The Marconis " dad Napoleon (Michael Shannon), wife Heather (Asher Keddie) and daughter Zoe (Grace Van Patten) " are a family struggling to recover from a terrible tragedy: the suicide of Zoe's twin brother Zach. The three deal with the shoulda-woulda-couldas as they work through their grief. Each responds differently. Napoleon is keen to find a way through, even if it means increasing the drug dosage. Heather is more withdrawn. A particularly testing day arrives on Zoe's birthday, a day that will never be the same for the family.
Some characters are quite caricature-ish, and don't gain the same depth as Frances or the Marconis. Yet, the actors try to transcend them. Like Regina Hall as Carmel, an overwrought single mom who grows hysterical by the minute as she agonises over losing her daughters to the pretty younger woman her chronically unfaithful ex-husband left her for. Or Samara Weaving as Jessica, an Instagram influencer with body-esteem issues, and Melvin Gregg as her husband Ben, who won the lottery but their rags-to-riches story is no fairy tale. Bringing an element of mystery is Luke Evans as Lars, an undercover journo pretending to be a guest to find dirt on the founder of Tranquillum House.
Speaking of, meet Masha (Kidman). At first glance, she may appear as if she has achieved a state of nirvana. Behind the unconvincing Russian accent, unwavering serenity and whispered wisdom is however a woman struggling to keep it together, as she has been receiving death threats on her phone. The identity of the sender, who is one of the nine perfect strangers, adds to some suspense. In the penultimate episode, we come to learn Carmel is the one behind it. But this confrontation is enfeebled by Masha's quick act of forgiveness, after having gotten high on her own supply.
Overseeing the guests' treatment with Masha are Yao (Manny Jacinto) and Delilah (Tiffany Boone), who are in a cult-like co-dependent relationship. Even as Masha begins to cross more and more ethical lines, Yao stands by her. Delilah appears less indoctrinated and eventually starts to question Masha's methods as she starts to increase dosage as if on instinct. The idea of being mistreated in a spa where you go to treat yourself is one ripe for horror. There are red flags throughout. The fact that Masha chooses her guinea pigs. The guests are made to surrender their phones. And they have to get their blood drawn. But the show doesn't really play on the false sense of security you tend to feel in a place of safety and renewal. By the time we check out of Tranquillum House, everyone's seemingly recovered from whatever ailed them. And they all move on with their lives. Or so we are led to believe until the show offers us the possibility of another ending. That all the happy endings may have simply been a fabrication for Frances' next book.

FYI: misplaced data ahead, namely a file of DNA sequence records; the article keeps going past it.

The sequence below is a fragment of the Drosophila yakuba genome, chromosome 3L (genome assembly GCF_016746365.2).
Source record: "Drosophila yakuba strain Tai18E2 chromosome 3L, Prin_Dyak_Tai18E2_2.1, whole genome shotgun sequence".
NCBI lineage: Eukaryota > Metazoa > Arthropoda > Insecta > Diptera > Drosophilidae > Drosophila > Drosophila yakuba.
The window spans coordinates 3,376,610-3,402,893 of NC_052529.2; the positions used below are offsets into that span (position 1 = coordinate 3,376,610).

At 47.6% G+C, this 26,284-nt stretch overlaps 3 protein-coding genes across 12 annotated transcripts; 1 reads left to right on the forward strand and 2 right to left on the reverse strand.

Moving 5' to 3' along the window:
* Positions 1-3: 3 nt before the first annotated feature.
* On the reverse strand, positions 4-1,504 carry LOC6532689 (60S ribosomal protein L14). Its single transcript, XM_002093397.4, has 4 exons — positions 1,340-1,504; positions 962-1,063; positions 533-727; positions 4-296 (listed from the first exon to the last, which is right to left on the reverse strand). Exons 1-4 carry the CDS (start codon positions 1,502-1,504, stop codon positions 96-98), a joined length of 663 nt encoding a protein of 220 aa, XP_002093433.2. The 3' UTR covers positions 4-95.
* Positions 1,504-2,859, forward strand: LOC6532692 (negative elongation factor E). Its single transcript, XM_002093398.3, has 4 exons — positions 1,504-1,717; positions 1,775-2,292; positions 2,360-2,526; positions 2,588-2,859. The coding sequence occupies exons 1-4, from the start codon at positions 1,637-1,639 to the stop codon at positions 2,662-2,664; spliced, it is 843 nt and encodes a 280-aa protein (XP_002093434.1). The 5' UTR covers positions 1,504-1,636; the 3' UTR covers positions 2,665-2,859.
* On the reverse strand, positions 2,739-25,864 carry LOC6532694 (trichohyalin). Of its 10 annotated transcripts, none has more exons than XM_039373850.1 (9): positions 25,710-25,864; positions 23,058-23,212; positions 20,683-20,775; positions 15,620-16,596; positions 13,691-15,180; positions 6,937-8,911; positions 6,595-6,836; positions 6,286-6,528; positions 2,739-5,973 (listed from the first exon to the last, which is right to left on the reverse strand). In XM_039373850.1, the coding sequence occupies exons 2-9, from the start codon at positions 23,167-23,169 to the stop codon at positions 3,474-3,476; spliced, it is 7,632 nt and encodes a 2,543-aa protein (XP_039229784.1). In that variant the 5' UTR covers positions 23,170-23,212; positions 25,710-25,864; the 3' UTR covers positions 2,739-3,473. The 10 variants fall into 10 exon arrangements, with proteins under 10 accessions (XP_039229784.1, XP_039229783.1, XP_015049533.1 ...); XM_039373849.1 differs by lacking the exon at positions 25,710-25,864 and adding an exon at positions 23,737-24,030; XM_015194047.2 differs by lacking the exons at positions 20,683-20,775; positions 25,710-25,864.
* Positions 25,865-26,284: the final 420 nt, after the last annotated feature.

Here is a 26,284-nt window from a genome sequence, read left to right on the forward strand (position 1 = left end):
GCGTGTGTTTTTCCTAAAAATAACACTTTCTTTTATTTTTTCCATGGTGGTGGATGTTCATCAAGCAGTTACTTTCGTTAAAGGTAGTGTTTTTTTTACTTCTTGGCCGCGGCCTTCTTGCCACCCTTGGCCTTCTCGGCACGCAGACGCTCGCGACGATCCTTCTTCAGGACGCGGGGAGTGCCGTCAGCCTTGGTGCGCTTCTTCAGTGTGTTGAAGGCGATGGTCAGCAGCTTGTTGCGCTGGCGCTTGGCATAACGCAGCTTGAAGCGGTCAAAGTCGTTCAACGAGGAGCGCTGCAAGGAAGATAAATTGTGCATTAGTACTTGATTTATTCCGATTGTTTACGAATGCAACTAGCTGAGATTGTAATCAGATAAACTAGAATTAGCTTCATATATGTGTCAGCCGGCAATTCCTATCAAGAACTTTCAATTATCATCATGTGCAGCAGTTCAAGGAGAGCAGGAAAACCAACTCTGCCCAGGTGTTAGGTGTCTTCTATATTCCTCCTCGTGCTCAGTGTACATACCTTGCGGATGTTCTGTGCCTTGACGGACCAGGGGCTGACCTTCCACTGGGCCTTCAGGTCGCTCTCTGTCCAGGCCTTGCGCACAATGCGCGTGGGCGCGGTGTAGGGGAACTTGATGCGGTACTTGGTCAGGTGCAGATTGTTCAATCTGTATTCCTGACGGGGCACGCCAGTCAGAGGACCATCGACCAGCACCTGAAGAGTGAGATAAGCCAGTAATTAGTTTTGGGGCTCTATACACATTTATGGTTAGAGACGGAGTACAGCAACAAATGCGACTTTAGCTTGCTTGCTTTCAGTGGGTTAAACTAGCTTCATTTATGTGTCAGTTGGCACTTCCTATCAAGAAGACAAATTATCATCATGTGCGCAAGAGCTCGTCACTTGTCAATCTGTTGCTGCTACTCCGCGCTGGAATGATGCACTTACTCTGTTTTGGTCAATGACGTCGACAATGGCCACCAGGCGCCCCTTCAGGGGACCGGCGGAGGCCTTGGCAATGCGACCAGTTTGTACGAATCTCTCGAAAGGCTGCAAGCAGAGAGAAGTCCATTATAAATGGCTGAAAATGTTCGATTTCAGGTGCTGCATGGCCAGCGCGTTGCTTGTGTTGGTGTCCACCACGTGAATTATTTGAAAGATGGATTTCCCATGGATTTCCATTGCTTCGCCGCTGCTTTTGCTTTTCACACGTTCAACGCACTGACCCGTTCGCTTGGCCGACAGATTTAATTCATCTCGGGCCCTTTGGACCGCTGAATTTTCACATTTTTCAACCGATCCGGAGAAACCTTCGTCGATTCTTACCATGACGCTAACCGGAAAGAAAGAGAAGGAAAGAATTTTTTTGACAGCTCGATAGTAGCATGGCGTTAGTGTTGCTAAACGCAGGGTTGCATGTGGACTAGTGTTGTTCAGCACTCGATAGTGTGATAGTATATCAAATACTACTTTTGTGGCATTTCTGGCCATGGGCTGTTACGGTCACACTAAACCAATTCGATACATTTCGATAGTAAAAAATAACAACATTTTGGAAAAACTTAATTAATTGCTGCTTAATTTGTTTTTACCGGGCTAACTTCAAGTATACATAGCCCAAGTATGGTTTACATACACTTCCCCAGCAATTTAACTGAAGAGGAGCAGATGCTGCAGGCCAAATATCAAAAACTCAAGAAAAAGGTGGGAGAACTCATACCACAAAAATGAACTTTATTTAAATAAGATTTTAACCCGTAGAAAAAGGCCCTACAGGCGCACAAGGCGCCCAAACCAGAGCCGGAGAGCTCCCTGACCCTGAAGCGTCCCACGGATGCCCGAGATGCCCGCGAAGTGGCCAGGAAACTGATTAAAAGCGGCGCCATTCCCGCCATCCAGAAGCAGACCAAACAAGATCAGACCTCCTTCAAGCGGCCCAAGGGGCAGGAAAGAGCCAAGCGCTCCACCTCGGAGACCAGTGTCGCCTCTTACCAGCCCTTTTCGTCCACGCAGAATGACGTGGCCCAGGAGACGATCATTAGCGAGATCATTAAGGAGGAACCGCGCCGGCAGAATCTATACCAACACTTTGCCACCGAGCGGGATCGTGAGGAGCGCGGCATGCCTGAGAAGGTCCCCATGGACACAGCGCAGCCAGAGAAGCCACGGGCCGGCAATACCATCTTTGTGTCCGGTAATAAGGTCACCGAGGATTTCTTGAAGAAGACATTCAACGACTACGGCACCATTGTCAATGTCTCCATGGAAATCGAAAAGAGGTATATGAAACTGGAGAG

To call Nine Perfect Strangers a satire of the wellness industry is overselling it. For it doesn't really expose its methods to exaggerated and/or humorous effect. Nor does it take to task the crazy notion that wellness industry sells health and spiritual betterment as buyable services. That these services are being sold like some sort of luxury cruise. And that they endorse pseudo-therapeutic practices with a smile and a "Namaste," when all that they are really offering is an aesthetic for the rich to flout on Instagram. No, we get none of that thoughtful criticism of wellness culture you probably expected. What we get instead is a show that strands a great ensemble, turning an eight-episode run that should have been a fresh, easily-drinkable smoothie into a stale, hard-to-chew salad.
Watch the trailer here